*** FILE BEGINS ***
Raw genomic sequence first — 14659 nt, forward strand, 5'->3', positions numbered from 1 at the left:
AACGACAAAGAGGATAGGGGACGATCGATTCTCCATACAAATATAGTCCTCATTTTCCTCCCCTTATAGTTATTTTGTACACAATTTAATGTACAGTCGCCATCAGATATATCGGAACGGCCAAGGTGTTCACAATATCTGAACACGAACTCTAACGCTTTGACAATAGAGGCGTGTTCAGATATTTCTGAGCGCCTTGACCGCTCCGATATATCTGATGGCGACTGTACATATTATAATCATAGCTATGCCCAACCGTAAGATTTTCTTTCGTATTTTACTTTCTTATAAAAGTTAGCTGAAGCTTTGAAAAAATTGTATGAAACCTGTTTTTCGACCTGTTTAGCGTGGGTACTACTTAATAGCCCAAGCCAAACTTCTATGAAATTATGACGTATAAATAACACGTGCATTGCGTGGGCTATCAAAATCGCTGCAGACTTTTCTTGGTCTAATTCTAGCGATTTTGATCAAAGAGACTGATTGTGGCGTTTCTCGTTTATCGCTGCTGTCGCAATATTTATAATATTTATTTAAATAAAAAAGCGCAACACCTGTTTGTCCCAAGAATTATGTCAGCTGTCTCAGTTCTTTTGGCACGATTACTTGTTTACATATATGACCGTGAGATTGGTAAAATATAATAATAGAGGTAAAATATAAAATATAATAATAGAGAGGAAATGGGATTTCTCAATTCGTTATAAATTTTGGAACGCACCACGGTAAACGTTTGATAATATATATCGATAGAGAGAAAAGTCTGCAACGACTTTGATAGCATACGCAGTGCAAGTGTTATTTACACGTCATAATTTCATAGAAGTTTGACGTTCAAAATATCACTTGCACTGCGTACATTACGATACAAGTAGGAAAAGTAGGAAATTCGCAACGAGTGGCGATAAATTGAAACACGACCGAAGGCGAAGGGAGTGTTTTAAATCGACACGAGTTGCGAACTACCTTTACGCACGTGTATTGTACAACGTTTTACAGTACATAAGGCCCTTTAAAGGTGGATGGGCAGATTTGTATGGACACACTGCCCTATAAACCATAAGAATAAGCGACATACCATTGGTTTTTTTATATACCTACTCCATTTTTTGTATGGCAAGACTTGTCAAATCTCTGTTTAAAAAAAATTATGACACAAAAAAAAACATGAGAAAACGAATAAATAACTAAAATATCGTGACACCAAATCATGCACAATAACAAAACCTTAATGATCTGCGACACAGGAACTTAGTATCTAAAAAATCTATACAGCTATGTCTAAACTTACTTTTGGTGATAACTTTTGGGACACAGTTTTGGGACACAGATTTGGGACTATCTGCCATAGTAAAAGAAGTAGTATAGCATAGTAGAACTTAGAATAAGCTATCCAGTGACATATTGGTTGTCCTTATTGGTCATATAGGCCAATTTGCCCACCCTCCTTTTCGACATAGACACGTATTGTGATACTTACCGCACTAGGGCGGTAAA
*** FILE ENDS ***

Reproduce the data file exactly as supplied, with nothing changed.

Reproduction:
Raw genomic sequence first — 14659 nt, forward strand, 5'->3', positions numbered from 1 at the left:
AACGACAAAGAGGATAGGGGACGATCGATTCTCCATACAAATATAGTCCTCATTTTCCTCCCCTTATAGTTATTTTGTACACAATTTAATGTACAGTCGCCATCAGATATATCGGAACGGCCAAGGTGTTCACAATATCTGAACACGAACTCTAACGCTTTGACAATAGAGGCGTGTTCAGATATTTCTGAGCGCCTTGACCGCTCCGATATATCTGATGGCGACTGTACATATTATAATCATAGCTATGCCCAACCGTAAGATTTTCTTTCGTATTTTACTTTCTTATAAAAGTTAGCTGAAGCTTTGAAAAAATTGTATGAAACCTGTTTTTCGACCTGTTTAGCGTGGGTACTACTTAATAGCCCAAGCCAAACTTCTATGAAATTATGACGTATAAATAACACGTGCATTGCGTGGGCTATCAAAATCGCTGCAGACTTTTCTTGGTCTAATTCTAGCGATTTTGATCAAAGAGACTGATTGTGGCGTTTCTCGTTTATCGCTGCTGTCGCAATATTTATAATATTTATTTAAATAAAAAAGCGCAACACCTGTTTGTCCCAAGAATTATGTCAGCTGTCTCAGTTCTTTTGGCACGATTACTTGTTTACATATATGACCGTGAGATTGGTAAAATATAATAATAGAGGTAAAATATAAAATATAATAATAGAGAGGAAATGGGATTTCTCAATTCGTTATAAATTTTGGAACGCACCACGGTAAACGTTTGATAATATATATCGATAGAGAGAAAAGTCTGCAACGACTTTGATAGCATACGCAGTGCAAGTGTTATTTACACGTCATAATTTCATAGAAGTTTGACGTTCAAAATATCACTTGCACTGCGTACATTACGATACAAGTAGGAAAAGTAGGAAATTCGCAACGAGTGGCGATAAATTGAAACACGACCGAAGGCGAAGGGAGTGTTTTAAATCGACACGAGTTGCGAACTACCTTTACGCACGTGTATTGTACAACGTTTTACAGTACATAAGGCCCTTTAAAGGTGGATGGGCAGATTTGTATGGACACACTGCCCTATAAACCATAAGAATAAGCGACATACCATTGGTTTTTTTATATACCTACTCCATTTTTTGTATGGCAAGACTTGTCAAATCTCTGTTTAAAAAAAATTATGACACAAAAAAAAACATGAGAAAACGAATAAATAACTAAAATATCGTGACACCAAATCATGCACAATAACAAAACCTTAATGATCTGCGACACAGGAACTTAGTATCTAAAAAATCTATACAGCTATGTCTAAACTTACTTTTGGTGATAACTTTTGGGACACAGTTTTGGGACACAGATTTGGGACTATCTGCCATAGTAAAAGAAGTAGTATAGCATAGTAGAACTTAGAATAAGCTATCCAGTGACATATTGGTTGTCCTTATTGGTCATATAGGCCAATTTGCCCACCCTCCTTTTCGACATAGACACGTATTGTGATACTTACCGCACTAGGGCGGTAAA